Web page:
Monday, 8 June 2015

Cantonese Jamaican Steamed Fish – My version

Cantonese Jamaican Steamed Snapper
 After slavery was abolished in Jamaica, workers were needed to work on the sugar plantations and provide other services. The British introduced the system of indentured labour and imported workers from all parts of the British Empire, including Malaya, Hong Kong (British Canton), and India. These workers, coming from tropical and semi-tropical regions of the world, found many of the ingredients needed to cook their traditional dishes. However, they also had to find ways to incorporate others as substitutes for what was not available. This resulted in the fusion of culinary styles that we see in modern day Jamaican cuisine. The use of the Habanero Chili pepper gives it a unique Jamaican flavor. One such dish is Cantonese Steamed Fish that my childhood friend’s mother used to make regularly. Her style of cooking was Hakka but it is Cantonese influenced since the Hakka Chinese who came to Jamaica in the 19th century, came from Hong Kong. I have added a few other flavors to spice things up as the traditional dish is very simple, using few flavors, ginger, scallions, soy sauce and garlic. I have added shallots, lemongrass, and altered the cooking technique in addition to the steaming and hot oil sizzle at the end. The techniques I have added are to ensure more complete extraction of all the flavors from the herbs. Since fish does not take a long time to cook, this cooking technique ensures that the flavors are infused into the fish at all steps of the cooking process.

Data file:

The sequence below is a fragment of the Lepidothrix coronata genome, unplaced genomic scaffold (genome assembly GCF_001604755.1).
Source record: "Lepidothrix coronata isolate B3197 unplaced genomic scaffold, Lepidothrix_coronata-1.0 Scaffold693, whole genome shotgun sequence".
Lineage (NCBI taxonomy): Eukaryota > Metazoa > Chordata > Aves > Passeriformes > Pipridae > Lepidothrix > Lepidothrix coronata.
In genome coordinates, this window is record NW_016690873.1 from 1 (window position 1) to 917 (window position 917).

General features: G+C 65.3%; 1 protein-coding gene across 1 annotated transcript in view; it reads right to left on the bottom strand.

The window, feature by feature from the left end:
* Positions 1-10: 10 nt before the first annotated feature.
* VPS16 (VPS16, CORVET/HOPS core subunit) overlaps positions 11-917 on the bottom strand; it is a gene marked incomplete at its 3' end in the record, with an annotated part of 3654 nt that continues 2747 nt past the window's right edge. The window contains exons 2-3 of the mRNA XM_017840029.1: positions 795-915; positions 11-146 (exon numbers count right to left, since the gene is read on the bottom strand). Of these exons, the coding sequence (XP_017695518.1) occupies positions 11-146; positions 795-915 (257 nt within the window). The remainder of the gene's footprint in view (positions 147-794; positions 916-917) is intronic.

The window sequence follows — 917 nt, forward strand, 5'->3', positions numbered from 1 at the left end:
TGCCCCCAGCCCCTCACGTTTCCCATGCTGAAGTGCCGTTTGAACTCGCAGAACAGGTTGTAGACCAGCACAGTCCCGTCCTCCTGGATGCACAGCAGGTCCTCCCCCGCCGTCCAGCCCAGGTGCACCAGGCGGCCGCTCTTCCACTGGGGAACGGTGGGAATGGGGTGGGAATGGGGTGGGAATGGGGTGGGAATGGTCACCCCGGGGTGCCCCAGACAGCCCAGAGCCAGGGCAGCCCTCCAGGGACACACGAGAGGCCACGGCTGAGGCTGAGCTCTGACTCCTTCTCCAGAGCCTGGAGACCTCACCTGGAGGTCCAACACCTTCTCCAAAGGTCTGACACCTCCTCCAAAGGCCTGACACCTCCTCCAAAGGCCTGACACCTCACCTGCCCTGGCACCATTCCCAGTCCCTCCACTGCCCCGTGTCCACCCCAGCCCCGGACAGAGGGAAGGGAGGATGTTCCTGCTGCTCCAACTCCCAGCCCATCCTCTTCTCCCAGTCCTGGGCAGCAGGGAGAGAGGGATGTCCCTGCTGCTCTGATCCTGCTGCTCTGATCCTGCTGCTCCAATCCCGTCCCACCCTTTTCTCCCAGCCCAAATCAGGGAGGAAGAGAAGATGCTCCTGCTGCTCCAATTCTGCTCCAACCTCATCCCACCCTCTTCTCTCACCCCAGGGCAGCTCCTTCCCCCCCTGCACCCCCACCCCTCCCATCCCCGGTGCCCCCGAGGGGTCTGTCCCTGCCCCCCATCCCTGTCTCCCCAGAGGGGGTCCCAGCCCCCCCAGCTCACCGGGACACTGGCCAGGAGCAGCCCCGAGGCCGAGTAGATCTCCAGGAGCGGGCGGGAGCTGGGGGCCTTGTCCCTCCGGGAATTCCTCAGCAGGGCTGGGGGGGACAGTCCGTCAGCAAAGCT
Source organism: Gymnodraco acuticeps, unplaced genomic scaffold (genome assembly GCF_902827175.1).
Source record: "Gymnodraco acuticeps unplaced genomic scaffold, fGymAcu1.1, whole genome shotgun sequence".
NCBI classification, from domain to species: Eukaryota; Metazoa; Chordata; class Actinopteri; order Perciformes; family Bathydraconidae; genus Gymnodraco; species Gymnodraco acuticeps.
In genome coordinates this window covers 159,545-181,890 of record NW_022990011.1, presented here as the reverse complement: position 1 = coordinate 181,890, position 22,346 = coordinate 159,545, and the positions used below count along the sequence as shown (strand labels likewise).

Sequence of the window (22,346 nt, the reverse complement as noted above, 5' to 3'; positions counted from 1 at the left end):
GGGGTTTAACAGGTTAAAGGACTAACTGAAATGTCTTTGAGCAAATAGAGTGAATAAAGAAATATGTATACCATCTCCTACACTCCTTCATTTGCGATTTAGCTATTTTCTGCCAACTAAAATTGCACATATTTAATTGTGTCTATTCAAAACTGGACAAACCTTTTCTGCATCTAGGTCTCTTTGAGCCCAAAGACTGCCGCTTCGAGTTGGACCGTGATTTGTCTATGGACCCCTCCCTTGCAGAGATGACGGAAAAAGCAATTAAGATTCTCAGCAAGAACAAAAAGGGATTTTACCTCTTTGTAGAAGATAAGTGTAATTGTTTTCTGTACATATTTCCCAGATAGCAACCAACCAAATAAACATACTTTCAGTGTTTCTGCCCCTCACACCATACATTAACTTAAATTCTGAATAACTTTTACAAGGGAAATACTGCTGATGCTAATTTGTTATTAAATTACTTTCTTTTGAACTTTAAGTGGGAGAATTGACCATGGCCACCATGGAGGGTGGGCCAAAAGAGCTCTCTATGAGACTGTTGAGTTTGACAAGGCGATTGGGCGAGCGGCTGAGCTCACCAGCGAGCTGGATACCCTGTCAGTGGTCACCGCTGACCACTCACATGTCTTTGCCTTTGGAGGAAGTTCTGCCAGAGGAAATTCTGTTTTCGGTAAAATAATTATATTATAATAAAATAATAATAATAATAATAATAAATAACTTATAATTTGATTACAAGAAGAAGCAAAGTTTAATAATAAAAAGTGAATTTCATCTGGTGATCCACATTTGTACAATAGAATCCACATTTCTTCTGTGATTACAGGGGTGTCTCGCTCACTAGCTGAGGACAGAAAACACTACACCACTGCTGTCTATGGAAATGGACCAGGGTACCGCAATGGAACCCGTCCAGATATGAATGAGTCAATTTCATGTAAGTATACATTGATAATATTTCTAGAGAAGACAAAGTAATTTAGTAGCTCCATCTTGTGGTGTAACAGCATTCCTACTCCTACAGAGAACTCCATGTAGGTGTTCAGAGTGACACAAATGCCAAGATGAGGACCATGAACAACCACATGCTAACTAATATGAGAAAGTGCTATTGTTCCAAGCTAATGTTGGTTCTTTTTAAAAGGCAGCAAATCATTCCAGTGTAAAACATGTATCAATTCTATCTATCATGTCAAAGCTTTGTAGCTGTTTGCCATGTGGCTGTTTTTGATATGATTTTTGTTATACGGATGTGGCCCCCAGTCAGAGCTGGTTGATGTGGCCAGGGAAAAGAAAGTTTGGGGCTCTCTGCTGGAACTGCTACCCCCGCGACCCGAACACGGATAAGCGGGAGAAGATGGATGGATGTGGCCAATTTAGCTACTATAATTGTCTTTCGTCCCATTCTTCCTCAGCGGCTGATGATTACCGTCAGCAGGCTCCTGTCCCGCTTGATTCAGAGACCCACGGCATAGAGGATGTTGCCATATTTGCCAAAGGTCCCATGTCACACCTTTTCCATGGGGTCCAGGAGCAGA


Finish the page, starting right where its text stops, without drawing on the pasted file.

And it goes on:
1 ½ lb Red Snapper or other fish
1 stalk of lemongrass, use only inner, tender parts. Cut into strips
5 stalks green onions
1 red Habanero Chili pepper
1 thumb sized piece of ginger root cut in batons
3 cloves garlic, sliced
1 shallot, thinly sliced
½ tsp salt
½ tsp black pepper
½ tsp sugar
1 tbsp soy sauce
1 tbsp Chinese cooking wine
3 tbsp cooking oil
1 tbsp sesame oil.

  1. Cut the herbs as shown in the photo.

    They are cut in large pieces, not minced as they only impart their flavor, and are not eaten
  2. Cut the green onions in half. The white parts will go at the base of the steamer to act as a platform on which the fish rests. Slice the green parts and put in a separate bowl.
  3. Make 1-2 slashes in the fish down to bone. Sprinkle with salt, pepper and sugar. Place in steamer on top of the green onion stems. Sprinkle the other ingredients (except the sliced green onions) on top of the fish, ensuring that the Habanero slices are at the very top. (See photo)
  4. Drizzle the Chinese cooking wine over the fish and put in steamer. Steam for 15-20 minutes, depending on the thickness of the fish. It is done when the meat flakes easily.
  5. Remove steaming dish from steamer. Remove as many of the herbs (except the Habanero slices) as you can without breaking the fish into pieces. Put these in the cooking oil/sesame oil mixture and gently sauté until they release their fragrance and flavor the oil. Discard the herbs but keep the oil.
  6. Drizzle the Soy sauce over the cooked fish. Sprinkle the sliced green onions over the fish. (See photo)
  7. Heat the oil in a wok until it starts to smoke, then pour the hot oil over the fish making sure that it sizzles the Habanero and sliced green onion leaves. Garnish with cilantro and serve immediately.


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